Can Police Enter Your Home Without a Warrant?

can police enter your home without a warrant

Imagine there is a knock on your door. When you open the door, you realize it is the police. The officer tells you they want to search your home; however, the officer does not offer to show you a warrant. Can police enter your house without a warrant? What should you do in that situation? A Chicago criminal defense attorney explains the police search laws as they pertain to a warrantless search of your home.

Your Fourth Amendment Constitutional Rights

Important rights are guaranteed to you within the first 10 Amendments to the U.S. Constitution, collectively known as the Bill of Rights. Among those rights is the right to be free from unreasonable searches and seizures, located in the Fourth Amendment, which reads as follows:

"The right of the people to be secure in their persons, houses, papers, and effects, against unreasonable searches and seizures, shall not be violated, and no Warrants shall issue, but upon probable cause, supported by Oath or affirmation, and particularly describing the place to be searched, and the persons or things to be seized."

The Fourth Amendment effectively says that the police cannot conduct a search without first obtaining a warrant based on probable cause. The warrant requirement, however, has been diluted by the courts over the years. Nevertheless, the warrant requirement as it pertains to a search of your home remains fairly well intact. There are, however, several well-established exceptions to the warrant requirement.

When Can Police Enter Your Home Without a Warrant?

If you are faced with the police at your door, you need to know your rights. Can a cop come into your house without a warrant? If so, under what circumstances? There are four exceptions to the warrant requirement as it applies to a search of your home, including:

can police enter your house without a warrantConsent  

Simply put, if you consent to a search, the police do not need a warrant. Law enforcement officers will use a variety of tactics to get you to consent; however, you have an absolute right to refuse consent. Once you do consent, the police can enter and conduct a thorough search without the need to obtain a warrant first. However, it should be noted that you may revoke the right to consent at any time. 

Plain View 

If the police see evidence of a crime or contraband in “plain view”, it provides a way around the warrant requirement, meaning they may enter and conduct a search. For example, if you open the door and there is a baggie of cocaine on a table right inside the door, the officer can use the plain view exception to enter your home.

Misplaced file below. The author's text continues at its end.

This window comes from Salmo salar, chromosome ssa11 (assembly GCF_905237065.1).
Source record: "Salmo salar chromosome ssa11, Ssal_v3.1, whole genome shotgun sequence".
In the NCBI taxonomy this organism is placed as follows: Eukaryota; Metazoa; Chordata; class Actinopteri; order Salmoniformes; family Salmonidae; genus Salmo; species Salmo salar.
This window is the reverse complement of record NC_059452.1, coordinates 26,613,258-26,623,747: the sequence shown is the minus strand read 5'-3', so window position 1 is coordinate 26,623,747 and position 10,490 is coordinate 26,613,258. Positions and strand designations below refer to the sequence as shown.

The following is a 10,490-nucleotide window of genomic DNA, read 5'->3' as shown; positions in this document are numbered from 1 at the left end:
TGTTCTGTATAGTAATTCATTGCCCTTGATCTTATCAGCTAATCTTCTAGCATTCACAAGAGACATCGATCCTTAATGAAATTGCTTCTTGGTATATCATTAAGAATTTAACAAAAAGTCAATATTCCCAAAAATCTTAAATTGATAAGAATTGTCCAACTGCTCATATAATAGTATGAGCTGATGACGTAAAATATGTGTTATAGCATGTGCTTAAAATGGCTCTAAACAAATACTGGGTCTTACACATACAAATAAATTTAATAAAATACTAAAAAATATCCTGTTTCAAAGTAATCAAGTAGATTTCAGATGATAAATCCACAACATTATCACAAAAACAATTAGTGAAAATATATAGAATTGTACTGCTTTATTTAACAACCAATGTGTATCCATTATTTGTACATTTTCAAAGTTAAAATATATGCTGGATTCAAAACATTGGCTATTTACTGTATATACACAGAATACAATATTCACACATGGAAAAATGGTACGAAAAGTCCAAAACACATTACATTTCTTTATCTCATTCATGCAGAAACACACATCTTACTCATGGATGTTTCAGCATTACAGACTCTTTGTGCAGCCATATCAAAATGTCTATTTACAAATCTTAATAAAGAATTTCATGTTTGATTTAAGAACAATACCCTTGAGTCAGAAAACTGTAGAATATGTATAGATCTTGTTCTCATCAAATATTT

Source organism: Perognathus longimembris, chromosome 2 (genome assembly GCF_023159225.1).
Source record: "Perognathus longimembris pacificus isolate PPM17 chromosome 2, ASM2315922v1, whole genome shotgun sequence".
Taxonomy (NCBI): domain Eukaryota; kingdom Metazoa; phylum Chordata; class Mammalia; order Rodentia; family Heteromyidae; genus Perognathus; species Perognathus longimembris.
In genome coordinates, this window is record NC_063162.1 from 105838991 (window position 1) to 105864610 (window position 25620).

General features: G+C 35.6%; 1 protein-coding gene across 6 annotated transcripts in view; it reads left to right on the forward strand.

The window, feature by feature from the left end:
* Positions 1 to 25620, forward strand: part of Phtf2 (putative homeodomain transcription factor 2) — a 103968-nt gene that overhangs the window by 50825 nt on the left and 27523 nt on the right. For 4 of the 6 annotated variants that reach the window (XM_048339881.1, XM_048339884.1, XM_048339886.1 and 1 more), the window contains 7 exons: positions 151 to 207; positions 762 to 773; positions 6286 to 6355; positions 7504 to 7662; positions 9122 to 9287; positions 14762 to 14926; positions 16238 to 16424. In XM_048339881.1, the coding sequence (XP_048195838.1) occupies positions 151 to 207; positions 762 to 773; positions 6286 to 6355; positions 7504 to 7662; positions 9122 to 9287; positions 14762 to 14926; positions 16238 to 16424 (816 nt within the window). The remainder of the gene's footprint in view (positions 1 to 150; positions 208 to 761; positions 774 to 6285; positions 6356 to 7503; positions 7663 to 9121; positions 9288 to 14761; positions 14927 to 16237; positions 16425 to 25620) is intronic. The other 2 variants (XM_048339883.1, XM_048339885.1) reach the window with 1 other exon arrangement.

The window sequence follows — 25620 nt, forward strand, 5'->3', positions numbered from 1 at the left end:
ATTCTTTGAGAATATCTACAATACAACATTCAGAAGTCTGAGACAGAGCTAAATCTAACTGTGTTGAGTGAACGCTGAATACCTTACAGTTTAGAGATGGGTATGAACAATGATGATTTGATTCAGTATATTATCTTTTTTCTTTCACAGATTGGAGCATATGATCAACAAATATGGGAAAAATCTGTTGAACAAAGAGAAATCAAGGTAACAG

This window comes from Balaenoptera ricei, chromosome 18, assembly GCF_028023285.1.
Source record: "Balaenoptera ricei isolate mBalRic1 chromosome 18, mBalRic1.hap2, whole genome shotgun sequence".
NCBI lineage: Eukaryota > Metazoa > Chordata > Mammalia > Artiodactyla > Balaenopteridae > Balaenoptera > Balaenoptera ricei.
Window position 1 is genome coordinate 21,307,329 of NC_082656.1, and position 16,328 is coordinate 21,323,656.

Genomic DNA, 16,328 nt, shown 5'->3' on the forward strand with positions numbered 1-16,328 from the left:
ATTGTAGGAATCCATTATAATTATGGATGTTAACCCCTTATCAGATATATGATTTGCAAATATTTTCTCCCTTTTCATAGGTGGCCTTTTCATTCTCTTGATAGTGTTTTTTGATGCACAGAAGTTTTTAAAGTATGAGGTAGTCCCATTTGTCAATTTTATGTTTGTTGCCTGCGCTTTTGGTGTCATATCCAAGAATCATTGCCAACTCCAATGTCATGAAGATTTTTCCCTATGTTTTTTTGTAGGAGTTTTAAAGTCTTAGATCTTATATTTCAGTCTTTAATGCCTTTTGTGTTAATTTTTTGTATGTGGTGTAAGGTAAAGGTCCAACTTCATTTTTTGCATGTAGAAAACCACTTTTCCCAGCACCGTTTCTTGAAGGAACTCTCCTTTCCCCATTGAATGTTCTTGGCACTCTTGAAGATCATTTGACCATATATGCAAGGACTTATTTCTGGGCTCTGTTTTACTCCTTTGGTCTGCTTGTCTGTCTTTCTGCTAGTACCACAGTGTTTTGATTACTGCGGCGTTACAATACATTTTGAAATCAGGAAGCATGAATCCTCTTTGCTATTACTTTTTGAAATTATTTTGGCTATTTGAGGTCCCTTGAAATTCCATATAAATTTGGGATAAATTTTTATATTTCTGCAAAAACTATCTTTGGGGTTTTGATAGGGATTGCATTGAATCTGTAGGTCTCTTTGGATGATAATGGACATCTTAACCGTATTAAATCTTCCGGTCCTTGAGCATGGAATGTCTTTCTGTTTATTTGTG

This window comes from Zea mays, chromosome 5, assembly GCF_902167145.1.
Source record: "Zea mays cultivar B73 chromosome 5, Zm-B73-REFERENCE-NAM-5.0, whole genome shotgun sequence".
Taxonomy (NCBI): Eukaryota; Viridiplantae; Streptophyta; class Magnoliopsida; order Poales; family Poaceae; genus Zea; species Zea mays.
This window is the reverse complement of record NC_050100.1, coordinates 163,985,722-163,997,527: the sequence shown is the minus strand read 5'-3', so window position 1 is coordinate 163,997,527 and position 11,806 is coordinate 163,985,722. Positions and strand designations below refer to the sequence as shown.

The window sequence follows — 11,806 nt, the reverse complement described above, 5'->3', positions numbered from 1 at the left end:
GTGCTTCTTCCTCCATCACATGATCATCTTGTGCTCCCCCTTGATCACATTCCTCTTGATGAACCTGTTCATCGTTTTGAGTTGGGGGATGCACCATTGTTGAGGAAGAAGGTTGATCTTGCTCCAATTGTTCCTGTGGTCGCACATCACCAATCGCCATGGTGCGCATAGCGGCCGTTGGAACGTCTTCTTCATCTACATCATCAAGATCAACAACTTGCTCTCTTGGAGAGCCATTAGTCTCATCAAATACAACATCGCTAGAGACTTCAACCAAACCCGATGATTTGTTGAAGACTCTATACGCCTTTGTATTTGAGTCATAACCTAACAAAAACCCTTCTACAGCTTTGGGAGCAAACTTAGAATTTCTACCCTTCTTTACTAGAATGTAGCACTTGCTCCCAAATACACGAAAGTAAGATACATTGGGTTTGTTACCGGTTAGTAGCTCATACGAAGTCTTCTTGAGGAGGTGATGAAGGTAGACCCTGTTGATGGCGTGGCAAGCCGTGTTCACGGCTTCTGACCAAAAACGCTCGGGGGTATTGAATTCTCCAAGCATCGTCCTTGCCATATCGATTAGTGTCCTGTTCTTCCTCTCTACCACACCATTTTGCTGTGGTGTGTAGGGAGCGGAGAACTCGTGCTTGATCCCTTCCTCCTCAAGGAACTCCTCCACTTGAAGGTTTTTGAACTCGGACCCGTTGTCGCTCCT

Incident to Arrest

If the police are making a valid arrest, they may also conduct a search of the area within the immediate control of the arrestee only. The rationale of this exception is that a search is necessary to ensure officer safety during and after the arrest.

Emergency or Hot Pursuit 

If there appears to be an emergency, the police may enter without a warrant. A classic example is if the police hear someone from inside the house calling for help. They may also forego obtaining a warrant if they are in “hot pursuit” and the suspect they are chasing runs into the house.

Contact a Chicago Criminal Defense Attorney Today

If you were arrested after the police conducted a warrantless search and seizure of your house, it is imperative that you immediately consult with an experienced criminal defense attorney about the facts and circumstances of your case. If the police conducted an illegal search, any evidence seized as a result of that search might be deemed inadmissible at trial. Contact Mitchell S. Sexner & Associates LLC today by calling (312) 644-0444 or by filling out our online contact form.

This blog is available for informational purposes only and is not considered legal advice on any subject matter. The blog should not be used as a substitute for legal advice from a licensed professional attorney, and readers are urged to consult their own legal counsel on specific legal questions.

Written by Mitchell S. Sexner Last Updated : November 18, 2019